Ork - what name! What you don't know is that the work 'ork' doesn't actually mean anything and - more surprising - that it isn't related to the game in any shape or form.
The main character isn't called Ork, there isn't a planet in the game called Ork, the evil baddie isn't called Ork, so why call a game Ork?
Why not, I say! It's better than Mabel or Edith, after all. Ork is one of those words that you can put almost any letter in front of it and make a new word from - fork, pork, cork, dork, mork, york and errr gork - well, that's quite a few, anyway.
I'm sorry, I'm definitely losing it - it's just that when I see a game with a totally pointless name I crack up and can't control myself. Ahem. Anyway, you play the part of Ku-Kubul, a Heyadahl (that's his race, not a foreign swear word), and yu're training to be captain of a star cruiser.
Ku-Kabul has reached the end of his training and he now faces the final test. Other Heyadahls have taken the test, some have passed while most have never been seen again. No-one knows what Ku-Kabul has to do except his examiners. Armed only with basic twin cannons and an empty jet-pack, Ku-Kabul has to go to the planet Ixion to complete his training by passing the feared final test.
The best way I can describe Ork is to say that it's a cross between The Killing Game Show and Shadow of the Beast. Now Psygnosis are famous for producing games with brilliant graphics and sound but they always seemed to forget one thing - playability.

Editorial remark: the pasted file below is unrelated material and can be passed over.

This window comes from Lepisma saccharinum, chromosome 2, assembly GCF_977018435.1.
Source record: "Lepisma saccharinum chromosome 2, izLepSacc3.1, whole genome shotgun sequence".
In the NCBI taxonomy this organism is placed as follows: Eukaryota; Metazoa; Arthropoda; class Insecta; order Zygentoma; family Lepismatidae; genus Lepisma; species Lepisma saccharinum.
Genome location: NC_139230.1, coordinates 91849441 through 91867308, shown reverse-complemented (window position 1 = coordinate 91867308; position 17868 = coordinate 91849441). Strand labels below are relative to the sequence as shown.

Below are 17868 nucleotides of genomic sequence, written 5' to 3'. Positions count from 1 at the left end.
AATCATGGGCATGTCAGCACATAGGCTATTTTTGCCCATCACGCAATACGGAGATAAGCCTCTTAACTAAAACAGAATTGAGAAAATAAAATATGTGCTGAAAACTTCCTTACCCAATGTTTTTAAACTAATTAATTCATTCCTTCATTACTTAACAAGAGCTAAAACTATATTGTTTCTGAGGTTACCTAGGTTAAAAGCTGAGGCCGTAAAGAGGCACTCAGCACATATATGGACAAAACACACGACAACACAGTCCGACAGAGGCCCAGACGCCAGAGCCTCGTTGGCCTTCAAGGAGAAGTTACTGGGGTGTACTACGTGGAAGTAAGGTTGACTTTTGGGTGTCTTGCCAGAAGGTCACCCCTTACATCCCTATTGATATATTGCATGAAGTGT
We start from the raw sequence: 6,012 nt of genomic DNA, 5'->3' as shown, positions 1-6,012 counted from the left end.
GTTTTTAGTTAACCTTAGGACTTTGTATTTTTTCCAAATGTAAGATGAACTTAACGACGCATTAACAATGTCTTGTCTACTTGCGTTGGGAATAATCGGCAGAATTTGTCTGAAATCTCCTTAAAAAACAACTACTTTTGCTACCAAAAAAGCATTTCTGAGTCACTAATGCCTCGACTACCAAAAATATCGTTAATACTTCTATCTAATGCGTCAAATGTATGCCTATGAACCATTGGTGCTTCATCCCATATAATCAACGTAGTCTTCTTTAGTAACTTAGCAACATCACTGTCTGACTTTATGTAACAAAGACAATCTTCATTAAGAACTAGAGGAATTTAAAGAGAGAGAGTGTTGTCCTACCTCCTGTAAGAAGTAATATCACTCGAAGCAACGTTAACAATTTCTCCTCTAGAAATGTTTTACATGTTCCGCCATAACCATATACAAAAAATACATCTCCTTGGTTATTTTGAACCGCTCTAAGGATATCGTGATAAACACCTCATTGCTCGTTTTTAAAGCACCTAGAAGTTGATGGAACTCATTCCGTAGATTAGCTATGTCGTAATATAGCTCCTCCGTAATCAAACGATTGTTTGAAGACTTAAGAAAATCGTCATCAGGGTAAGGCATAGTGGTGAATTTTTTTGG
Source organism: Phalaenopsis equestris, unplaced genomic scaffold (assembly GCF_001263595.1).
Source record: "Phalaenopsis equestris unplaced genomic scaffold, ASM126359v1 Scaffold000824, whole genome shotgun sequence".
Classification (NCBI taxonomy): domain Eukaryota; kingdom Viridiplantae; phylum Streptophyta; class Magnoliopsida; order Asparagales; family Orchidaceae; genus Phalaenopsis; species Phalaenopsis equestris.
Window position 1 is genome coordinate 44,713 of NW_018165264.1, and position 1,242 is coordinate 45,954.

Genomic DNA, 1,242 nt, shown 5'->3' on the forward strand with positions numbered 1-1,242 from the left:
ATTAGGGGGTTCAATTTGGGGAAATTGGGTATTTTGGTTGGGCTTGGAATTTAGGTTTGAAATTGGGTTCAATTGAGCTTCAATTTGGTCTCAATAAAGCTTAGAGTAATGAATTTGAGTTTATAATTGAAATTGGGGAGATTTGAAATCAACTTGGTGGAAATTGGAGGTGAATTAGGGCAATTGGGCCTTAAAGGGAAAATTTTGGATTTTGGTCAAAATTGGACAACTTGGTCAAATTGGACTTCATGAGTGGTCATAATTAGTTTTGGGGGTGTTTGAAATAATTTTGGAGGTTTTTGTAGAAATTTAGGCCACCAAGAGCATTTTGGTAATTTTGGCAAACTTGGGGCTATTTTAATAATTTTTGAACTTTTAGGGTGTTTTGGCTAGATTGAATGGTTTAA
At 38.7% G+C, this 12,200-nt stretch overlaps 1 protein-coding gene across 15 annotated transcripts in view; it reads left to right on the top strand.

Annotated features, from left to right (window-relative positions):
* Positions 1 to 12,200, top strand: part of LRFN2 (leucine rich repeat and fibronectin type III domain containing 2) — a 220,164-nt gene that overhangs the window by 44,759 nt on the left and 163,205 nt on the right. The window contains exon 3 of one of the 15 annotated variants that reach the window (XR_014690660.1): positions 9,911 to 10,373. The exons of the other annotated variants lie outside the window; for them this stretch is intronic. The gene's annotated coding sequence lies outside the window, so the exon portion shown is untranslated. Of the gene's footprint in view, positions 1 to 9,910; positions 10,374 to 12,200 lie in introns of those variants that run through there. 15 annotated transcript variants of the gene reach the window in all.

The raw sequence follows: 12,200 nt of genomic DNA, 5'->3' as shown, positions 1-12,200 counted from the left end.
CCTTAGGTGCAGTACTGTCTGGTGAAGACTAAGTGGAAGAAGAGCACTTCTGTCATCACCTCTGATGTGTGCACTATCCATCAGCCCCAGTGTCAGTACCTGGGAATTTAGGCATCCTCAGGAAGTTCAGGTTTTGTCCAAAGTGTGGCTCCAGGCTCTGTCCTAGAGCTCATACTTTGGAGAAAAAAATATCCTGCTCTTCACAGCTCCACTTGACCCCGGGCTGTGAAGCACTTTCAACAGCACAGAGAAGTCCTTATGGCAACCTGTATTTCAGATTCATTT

In the case of Ork, they seem to have rectified the problem because there's more playability than you can shake a stick at. Ork's got really nice graphics, even if it looks as though most of them were ripped from shadow of the Beast.
On the sound front there's a lovely little intro tune, but in-game there isn't a lot to shout and scream about. The sound FX are a little boring and don't really do anything for the game.
I think why Ork has succeeded and other Psygnosis games have failed is because Ork has the puzzle factor to it. Shadow of the Beast was just a fancy beat-'em-up after all and all there was to do was hit things and run around.
Ork, on the other hand, is a whole different kettle of fishies. The puzzle element means that you actually have to work out what to do, rather than just blasting baddies. There isn't a lot that you can really complain about - it's one of those games that looks nice and plays well. However, it's lacking that certain something, if you know what I mean.
It doesn't really stand out from the rest. I mean, Lemmings had loads of little cute green-
Ork is one of Psygnosis' better games, but it's just not Gamer Gold material. I don't think the public will be rushing out to buy this one - they'll probably go for one of the big licensed games that's a load of rubbish, like they usually do.
Never mind, Psygnosis - there's always Lemmings 2!